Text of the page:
Ed. Rev. vol. lxxii. p. 515.


tation of wit and great learning does the office of a blue riband or a coach and six." In short, Swift's ambition was to make himself an aristocrat by literature. When the aristocracy declines, and some other object, such as mere possession of money, is the inducement of the literary man, then the character of literature, as I have said, alters; but, in fact, by that time the literature of a country, if it is to have one at all, has been created.




BEFORE I part from the subject of the place of literature

Ι in national progress, I am desirous to make some distinctions, which may prevent a misapprehension of the proposition which I sought to establish in the preceding chapter. And therefore I would call attention to the fact, that the national acme is the period when various kinds of literature flourish for more subtle and particular reasons than those which I have hitherto adduced, to account for the general prosperity of literature at that period. To go through these in detail would lead us too far from the grand central track which in this study we have to traverse, but one or two may be here usefully mentioned.

Tragedy flourishes as the acme approaches, because there is then, and then only, sufficient liberty to indulge in representations of the misfortunes of the great, a subject alien to the aristocratic feelings of an earlier age*, but the representation is one not wholly hostile, but rather sympathetic, and thus addresses the very classes whose misfortunes are represented, and who have only at that period become sufficiently refined to enjoy the representation. Tragedy in its origin is the general

* Shaftesbury, Characteristics, i. 218. On tragedy dying out of France in the 18th century, see Villemain, Cours de Lit. Fr., 18me siècle, i. 67.


representation of beings far raised above the spectators, either by their divine nature, or by their belonging to an age invested in our minds with a character of grandeur. Greek tragedy was at first but an interlude in, or rather a form of worship, a mode of presenting vividly to the minds of devotees the great actions of the gods, the epoch-forming scenes of an elder world. Then it came down to heroes, and recalled to the minds of the spectators with grand simplicity some mighty achievements of their heroic ancestors. Lastly, it put upon the stage scenes of great emotion and great passion, such as might be actually happening in real life at the very time they were represented on the stage ; but raised into something of the dignity belonging to the other subjects of tragedy by a certain grandeur of thought, a majestic slowness of action, and a general sculpturesqueness of scene. Horace gave good advice to the tragic poet of his late age, when the equality of the Romans prevented their making good characters for a tragedy, to take his dramatis personæ out of the Iliad. *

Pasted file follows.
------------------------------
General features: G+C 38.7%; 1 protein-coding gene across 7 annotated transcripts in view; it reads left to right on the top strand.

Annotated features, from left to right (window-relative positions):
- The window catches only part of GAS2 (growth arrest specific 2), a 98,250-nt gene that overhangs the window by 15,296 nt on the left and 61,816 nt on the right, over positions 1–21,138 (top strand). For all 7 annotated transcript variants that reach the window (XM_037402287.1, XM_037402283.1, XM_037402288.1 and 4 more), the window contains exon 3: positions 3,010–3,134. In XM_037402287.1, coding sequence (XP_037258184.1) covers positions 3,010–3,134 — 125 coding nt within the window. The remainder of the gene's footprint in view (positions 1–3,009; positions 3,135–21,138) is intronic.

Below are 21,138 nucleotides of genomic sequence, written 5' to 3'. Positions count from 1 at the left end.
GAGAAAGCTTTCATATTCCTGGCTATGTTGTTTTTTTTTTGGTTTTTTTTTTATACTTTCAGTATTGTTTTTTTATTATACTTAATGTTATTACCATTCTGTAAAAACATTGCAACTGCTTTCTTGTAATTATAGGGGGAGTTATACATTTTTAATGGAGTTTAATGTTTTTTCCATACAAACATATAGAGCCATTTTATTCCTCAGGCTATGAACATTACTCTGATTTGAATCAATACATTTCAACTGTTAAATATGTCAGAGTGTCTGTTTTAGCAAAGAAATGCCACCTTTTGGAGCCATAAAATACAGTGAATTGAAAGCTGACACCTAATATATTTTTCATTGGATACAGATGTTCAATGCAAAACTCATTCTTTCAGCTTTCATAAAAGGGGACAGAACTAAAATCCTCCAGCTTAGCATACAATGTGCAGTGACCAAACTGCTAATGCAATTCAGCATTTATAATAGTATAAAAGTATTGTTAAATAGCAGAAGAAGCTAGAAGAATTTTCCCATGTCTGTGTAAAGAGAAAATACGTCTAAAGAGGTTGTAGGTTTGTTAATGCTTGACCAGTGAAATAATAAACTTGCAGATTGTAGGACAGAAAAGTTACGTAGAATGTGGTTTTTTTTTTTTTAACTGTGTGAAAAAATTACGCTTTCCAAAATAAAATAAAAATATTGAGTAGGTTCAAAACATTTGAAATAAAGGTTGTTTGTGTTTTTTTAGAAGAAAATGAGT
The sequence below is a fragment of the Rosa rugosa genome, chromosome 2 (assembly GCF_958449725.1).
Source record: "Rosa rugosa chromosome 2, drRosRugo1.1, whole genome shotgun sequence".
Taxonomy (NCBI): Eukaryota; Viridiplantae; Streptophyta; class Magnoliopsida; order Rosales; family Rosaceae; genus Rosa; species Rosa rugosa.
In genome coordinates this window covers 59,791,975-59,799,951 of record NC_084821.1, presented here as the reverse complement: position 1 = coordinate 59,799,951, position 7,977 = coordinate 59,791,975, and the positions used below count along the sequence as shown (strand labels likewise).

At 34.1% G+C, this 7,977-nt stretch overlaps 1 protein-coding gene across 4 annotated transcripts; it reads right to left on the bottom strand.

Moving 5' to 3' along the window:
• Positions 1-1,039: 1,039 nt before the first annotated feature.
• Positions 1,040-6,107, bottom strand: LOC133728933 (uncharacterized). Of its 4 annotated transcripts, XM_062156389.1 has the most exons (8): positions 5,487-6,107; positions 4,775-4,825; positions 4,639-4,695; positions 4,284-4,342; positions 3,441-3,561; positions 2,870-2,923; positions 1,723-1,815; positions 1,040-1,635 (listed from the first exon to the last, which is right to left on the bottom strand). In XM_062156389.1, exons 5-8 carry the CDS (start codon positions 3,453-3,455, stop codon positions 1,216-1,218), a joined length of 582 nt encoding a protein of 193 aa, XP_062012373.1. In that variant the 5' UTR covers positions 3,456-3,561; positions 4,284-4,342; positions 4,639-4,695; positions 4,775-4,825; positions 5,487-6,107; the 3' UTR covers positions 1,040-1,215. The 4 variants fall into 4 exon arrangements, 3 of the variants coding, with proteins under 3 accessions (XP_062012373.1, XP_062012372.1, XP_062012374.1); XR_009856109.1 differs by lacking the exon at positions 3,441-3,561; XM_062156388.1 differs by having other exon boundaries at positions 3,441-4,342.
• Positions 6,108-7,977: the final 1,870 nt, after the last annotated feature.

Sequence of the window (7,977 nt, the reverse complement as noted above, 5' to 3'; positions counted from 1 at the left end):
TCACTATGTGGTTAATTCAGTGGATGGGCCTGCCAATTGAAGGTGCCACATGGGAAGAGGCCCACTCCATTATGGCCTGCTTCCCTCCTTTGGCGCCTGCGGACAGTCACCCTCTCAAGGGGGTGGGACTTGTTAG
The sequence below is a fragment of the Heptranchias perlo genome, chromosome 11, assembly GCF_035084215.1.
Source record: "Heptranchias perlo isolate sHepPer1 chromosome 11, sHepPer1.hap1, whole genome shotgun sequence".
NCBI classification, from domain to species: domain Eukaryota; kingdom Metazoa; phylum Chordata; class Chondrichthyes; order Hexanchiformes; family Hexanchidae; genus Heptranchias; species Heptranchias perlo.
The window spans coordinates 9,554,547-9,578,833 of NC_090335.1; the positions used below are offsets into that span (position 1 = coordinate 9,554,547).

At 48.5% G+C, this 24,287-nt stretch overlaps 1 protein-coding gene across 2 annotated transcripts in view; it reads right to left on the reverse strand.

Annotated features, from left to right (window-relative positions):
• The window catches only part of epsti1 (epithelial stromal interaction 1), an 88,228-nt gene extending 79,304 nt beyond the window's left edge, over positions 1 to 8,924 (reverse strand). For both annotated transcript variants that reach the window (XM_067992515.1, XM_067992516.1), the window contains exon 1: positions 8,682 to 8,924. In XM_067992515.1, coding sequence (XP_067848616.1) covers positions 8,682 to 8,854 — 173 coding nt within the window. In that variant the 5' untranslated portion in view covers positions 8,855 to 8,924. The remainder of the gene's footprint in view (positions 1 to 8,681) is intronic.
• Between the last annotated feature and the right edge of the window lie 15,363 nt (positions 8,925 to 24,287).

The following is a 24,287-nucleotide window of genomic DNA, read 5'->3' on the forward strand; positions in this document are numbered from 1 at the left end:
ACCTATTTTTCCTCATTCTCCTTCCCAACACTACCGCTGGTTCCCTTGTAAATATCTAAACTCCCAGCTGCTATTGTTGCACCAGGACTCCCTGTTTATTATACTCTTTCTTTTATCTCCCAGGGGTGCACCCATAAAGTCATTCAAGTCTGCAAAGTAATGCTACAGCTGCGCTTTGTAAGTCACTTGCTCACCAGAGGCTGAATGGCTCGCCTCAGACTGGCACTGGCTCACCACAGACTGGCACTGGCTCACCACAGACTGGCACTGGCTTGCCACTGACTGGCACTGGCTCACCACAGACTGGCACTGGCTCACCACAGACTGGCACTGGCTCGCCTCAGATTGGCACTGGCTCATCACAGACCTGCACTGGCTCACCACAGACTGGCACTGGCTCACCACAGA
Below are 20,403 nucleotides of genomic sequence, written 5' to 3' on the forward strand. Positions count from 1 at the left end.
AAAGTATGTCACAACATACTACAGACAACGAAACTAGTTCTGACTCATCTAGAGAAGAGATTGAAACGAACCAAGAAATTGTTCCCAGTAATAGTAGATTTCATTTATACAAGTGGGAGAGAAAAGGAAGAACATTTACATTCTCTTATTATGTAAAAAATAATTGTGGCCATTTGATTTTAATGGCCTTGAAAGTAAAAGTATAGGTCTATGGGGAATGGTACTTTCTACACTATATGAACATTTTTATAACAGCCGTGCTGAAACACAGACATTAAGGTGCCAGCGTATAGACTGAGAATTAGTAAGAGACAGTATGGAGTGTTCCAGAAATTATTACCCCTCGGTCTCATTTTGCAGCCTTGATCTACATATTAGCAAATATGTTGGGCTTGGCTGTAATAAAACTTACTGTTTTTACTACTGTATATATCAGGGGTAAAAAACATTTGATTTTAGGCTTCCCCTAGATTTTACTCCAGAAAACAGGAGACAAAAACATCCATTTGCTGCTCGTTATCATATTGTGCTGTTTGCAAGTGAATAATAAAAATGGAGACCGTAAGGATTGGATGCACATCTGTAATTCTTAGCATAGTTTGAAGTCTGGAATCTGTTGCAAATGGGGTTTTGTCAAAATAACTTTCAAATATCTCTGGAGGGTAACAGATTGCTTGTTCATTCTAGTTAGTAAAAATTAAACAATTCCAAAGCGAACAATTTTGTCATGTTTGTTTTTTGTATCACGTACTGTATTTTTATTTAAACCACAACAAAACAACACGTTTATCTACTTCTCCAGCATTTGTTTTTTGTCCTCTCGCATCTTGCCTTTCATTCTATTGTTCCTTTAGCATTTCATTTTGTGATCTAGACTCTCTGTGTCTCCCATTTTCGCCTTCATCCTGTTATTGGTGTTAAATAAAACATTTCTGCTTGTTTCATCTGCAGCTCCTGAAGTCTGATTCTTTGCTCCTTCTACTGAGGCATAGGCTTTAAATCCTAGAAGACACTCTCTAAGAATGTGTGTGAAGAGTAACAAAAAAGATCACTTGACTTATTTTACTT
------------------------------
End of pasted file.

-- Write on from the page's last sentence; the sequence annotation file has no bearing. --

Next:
Comedy is of later growth, for it requires more liberty and more equality ; liberty, because those who are derided are not exclusively inferior, for aristocrats would think it mean and vulgar to be employed in laughing at their subjects. There must be liberty, therefore, to laugh at equals, and sometimes perhaps at a superior. Comedy may flourish in a highly refined court, where fashion and etiquette have produced a well-observed equality of manners, because eccentricities from this equality, whether they be of fellow-nobles or of roturiers, are the fair subject of amusing comedies. As equality increases, and eccentricity becomes more remarked and envy more common,


power and popularity of comedy increases, and tragedy, which sympathises with unaccustomed situations,

“ Rectius Iliacum carmen diducis in aetus, Quam si,” &c. - Ep. ad Pison.